There are many different eye conditions that are associated with congenital nystagmus; theoretically, any bilateral visually-significant pathology present at birth or in infancy during the critical period of visual development may interfere with the development of stable fixation (1) Eventually I'll get around to discussing the finer points of nystagmus; but for now, I'm sticking to some basic study stuff.
Corneal dystrophies are clinically fairly rare (with notable exceptions) but have pretty easily identifiable appearances. Because we have learned quite a bit about the genetics, inheritance, etc. about many of the dystrophies, this seemed to be a pretty popular topic on tests – though it seemed like in the past few years the number of questions on corneal dystrophies decreased quite a bit. I don’t know the minds of the test-writers, so who knows if it was a random thing, or if there was more emphasis on clinically significant questions.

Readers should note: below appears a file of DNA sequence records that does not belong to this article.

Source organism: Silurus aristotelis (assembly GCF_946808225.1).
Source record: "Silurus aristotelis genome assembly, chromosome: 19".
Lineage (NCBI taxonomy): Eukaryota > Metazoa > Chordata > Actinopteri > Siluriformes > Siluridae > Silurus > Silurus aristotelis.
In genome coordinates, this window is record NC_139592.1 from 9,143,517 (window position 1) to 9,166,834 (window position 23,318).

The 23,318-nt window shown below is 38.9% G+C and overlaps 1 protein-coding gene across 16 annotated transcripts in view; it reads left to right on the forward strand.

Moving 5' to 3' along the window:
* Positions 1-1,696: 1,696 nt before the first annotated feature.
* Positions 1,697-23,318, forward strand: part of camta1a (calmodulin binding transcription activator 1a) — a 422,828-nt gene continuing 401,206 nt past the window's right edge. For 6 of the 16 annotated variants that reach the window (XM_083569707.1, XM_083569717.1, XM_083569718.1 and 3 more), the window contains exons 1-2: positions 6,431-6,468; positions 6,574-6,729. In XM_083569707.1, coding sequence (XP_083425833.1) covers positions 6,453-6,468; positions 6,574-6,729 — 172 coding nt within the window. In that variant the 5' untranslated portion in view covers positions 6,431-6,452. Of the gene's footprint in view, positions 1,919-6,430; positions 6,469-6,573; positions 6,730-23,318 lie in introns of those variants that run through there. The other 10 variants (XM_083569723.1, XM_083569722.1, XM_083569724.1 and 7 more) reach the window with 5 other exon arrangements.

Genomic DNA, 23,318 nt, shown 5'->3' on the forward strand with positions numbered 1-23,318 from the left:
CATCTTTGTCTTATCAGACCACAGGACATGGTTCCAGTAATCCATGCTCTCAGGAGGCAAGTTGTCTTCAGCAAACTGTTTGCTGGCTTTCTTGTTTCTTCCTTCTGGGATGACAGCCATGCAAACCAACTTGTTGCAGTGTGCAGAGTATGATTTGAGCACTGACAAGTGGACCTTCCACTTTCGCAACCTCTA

There are TONS of causes of leukocoria (white pupil). But this can be a very important differential, as it can be the presenting sign of some sight-threatening and life-threatening conditions (most obviously retinoblastoma). Because of its clinical importance, it is essential to be able to not only recognize what it is, but to also have a decent differential diagnosis so that you don’t miss out on any key causes when conducting a history and physical.